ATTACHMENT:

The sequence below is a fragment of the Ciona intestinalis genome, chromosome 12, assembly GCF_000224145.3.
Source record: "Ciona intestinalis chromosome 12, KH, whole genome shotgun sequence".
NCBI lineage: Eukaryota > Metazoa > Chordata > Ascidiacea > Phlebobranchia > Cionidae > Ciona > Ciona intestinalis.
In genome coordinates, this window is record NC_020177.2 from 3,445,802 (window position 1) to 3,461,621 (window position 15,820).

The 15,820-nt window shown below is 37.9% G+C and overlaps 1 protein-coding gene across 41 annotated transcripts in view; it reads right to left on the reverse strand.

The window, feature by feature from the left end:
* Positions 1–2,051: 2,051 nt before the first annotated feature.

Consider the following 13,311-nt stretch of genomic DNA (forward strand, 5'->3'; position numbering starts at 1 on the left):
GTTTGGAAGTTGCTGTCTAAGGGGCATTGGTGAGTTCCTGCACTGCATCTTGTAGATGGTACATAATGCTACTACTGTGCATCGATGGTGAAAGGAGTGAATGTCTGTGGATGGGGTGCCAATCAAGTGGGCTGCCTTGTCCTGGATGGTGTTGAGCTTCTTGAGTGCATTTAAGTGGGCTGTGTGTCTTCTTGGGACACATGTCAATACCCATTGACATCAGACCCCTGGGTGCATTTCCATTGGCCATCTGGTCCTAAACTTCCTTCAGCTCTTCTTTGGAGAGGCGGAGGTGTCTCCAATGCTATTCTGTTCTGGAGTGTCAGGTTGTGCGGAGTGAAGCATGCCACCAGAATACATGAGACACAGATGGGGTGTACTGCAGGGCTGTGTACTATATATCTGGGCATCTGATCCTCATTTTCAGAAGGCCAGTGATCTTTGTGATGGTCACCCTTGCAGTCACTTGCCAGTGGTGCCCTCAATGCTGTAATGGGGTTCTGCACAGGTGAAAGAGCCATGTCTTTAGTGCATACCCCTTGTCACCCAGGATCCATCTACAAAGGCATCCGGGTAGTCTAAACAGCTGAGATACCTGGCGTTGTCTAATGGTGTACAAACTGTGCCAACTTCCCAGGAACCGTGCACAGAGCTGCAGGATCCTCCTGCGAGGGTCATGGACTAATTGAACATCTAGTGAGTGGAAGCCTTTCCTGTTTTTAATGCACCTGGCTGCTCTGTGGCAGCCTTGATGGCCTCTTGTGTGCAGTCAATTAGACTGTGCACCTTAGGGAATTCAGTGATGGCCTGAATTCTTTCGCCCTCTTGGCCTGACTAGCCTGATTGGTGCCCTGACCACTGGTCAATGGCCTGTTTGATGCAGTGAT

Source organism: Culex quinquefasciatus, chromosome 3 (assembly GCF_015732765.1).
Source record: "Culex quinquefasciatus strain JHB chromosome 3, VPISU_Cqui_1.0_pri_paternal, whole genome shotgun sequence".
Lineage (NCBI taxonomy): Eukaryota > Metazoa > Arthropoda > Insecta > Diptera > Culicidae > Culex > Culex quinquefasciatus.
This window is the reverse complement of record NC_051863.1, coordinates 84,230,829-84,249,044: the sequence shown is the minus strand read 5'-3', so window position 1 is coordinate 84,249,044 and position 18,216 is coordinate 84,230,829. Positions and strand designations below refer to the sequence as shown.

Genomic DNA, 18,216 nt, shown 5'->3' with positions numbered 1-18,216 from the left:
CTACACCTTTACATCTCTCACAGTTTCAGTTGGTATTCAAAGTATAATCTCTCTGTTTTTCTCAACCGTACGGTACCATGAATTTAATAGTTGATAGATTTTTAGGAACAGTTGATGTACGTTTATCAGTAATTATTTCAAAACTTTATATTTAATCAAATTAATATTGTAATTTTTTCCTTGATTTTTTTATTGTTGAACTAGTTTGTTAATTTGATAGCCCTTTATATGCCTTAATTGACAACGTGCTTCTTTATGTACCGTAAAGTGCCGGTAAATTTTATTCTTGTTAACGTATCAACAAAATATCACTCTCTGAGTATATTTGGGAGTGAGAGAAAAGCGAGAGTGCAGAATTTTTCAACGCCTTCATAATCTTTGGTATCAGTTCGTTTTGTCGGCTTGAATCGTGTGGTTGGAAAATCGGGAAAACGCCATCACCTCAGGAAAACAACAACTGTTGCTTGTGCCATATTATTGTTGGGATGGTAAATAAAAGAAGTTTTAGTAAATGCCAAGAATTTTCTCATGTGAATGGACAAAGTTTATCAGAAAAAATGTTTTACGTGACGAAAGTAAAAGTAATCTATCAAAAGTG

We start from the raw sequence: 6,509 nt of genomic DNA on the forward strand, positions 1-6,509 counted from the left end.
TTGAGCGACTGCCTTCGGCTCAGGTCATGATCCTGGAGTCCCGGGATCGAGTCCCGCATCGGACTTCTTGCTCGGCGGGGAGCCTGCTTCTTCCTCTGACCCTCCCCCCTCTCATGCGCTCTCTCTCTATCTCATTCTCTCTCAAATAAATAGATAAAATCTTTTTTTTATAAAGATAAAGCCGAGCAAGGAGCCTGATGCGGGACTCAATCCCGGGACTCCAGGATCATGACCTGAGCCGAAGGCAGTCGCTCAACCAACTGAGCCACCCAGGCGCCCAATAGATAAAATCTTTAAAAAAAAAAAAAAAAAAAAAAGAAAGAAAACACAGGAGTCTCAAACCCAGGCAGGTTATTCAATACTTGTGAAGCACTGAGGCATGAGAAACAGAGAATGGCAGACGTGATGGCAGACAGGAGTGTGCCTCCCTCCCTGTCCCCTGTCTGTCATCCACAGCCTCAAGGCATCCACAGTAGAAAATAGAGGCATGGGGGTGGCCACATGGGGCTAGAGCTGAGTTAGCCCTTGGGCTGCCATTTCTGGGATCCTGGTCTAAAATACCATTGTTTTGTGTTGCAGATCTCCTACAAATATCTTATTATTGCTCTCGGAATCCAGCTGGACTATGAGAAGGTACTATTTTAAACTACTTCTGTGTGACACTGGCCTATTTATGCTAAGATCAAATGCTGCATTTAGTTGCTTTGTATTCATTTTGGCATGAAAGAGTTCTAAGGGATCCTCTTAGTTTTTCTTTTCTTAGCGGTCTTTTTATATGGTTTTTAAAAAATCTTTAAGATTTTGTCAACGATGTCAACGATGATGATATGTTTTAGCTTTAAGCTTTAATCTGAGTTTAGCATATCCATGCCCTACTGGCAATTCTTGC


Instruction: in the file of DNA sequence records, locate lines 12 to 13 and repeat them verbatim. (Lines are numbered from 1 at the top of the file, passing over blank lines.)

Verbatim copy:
Lineage (NCBI taxonomy): Eukaryota > Metazoa > Arthropoda > Insecta > Diptera > Culicidae > Culex > Culex quinquefasciatus.
This window is the reverse complement of record NC_051863.1, coordinates 84,230,829-84,249,044: the sequence shown is the minus strand read 5'-3', so window position 1 is coordinate 84,249,044 and position 18,216 is coordinate 84,230,829. Positions and strand designations below refer to the sequence as shown.